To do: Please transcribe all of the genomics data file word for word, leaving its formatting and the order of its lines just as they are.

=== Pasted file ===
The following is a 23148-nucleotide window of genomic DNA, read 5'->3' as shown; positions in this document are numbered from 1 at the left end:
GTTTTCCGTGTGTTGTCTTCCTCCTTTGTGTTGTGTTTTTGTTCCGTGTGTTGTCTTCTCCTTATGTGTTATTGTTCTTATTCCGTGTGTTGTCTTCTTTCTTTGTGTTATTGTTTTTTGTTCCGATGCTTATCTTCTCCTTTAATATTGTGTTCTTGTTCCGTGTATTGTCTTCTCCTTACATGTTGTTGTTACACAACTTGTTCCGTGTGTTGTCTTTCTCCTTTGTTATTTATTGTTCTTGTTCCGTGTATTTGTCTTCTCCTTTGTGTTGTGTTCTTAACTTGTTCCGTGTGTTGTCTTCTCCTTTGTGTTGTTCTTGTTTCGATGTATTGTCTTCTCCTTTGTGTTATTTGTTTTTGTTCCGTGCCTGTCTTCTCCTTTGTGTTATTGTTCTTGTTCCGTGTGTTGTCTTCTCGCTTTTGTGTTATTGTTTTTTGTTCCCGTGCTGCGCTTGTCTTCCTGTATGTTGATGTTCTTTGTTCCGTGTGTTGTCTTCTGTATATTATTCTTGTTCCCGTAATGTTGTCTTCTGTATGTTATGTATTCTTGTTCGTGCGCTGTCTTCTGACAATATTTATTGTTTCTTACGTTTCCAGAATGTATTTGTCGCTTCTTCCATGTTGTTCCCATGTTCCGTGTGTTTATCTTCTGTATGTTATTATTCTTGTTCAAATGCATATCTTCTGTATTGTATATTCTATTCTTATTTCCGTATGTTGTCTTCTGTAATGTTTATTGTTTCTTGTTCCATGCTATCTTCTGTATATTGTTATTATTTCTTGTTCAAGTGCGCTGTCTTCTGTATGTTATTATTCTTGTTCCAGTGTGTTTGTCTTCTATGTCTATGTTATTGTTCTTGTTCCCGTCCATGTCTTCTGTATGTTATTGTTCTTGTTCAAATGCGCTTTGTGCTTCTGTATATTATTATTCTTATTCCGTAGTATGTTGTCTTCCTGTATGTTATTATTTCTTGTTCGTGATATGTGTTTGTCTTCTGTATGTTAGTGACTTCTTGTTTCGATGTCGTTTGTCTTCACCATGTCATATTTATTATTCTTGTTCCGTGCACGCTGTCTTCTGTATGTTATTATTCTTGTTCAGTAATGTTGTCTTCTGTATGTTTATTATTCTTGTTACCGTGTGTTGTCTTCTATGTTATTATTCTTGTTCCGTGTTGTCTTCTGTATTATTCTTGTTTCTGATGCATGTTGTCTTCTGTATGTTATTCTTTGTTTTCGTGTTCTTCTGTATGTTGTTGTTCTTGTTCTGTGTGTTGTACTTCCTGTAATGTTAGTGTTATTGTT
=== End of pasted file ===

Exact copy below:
The following is a 23148-nucleotide window of genomic DNA, read 5'->3' as shown; positions in this document are numbered from 1 at the left end:
GTTTTCCGTGTGTTGTCTTCCTCCTTTGTGTTGTGTTTTTGTTCCGTGTGTTGTCTTCTCCTTATGTGTTATTGTTCTTATTCCGTGTGTTGTCTTCTTTCTTTGTGTTATTGTTTTTTGTTCCGATGCTTATCTTCTCCTTTAATATTGTGTTCTTGTTCCGTGTATTGTCTTCTCCTTACATGTTGTTGTTACACAACTTGTTCCGTGTGTTGTCTTTCTCCTTTGTTATTTATTGTTCTTGTTCCGTGTATTTGTCTTCTCCTTTGTGTTGTGTTCTTAACTTGTTCCGTGTGTTGTCTTCTCCTTTGTGTTGTTCTTGTTTCGATGTATTGTCTTCTCCTTTGTGTTATTTGTTTTTGTTCCGTGCCTGTCTTCTCCTTTGTGTTATTGTTCTTGTTCCGTGTGTTGTCTTCTCGCTTTTGTGTTATTGTTTTTTGTTCCCGTGCTGCGCTTGTCTTCCTGTATGTTGATGTTCTTTGTTCCGTGTGTTGTCTTCTGTATATTATTCTTGTTCCCGTAATGTTGTCTTCTGTATGTTATGTATTCTTGTTCGTGCGCTGTCTTCTGACAATATTTATTGTTTCTTACGTTTCCAGAATGTATTTGTCGCTTCTTCCATGTTGTTCCCATGTTCCGTGTGTTTATCTTCTGTATGTTATTATTCTTGTTCAAATGCATATCTTCTGTATTGTATATTCTATTCTTATTTCCGTATGTTGTCTTCTGTAATGTTTATTGTTTCTTGTTCCATGCTATCTTCTGTATATTGTTATTATTTCTTGTTCAAGTGCGCTGTCTTCTGTATGTTATTATTCTTGTTCCAGTGTGTTTGTCTTCTATGTCTATGTTATTGTTCTTGTTCCCGTCCATGTCTTCTGTATGTTATTGTTCTTGTTCAAATGCGCTTTGTGCTTCTGTATATTATTATTCTTATTCCGTAGTATGTTGTCTTCCTGTATGTTATTATTTCTTGTTCGTGATATGTGTTTGTCTTCTGTATGTTAGTGACTTCTTGTTTCGATGTCGTTTGTCTTCACCATGTCATATTTATTATTCTTGTTCCGTGCACGCTGTCTTCTGTATGTTATTATTCTTGTTCAGTAATGTTGTCTTCTGTATGTTTATTATTCTTGTTACCGTGTGTTGTCTTCTATGTTATTATTCTTGTTCCGTGTTGTCTTCTGTATTATTCTTGTTTCTGATGCATGTTGTCTTCTGTATGTTATTCTTTGTTTTCGTGTTCTTCTGTATGTTGTTGTTCTTGTTCTGTGTGTTGTACTTCCTGTAATGTTAGTGTTATTGTT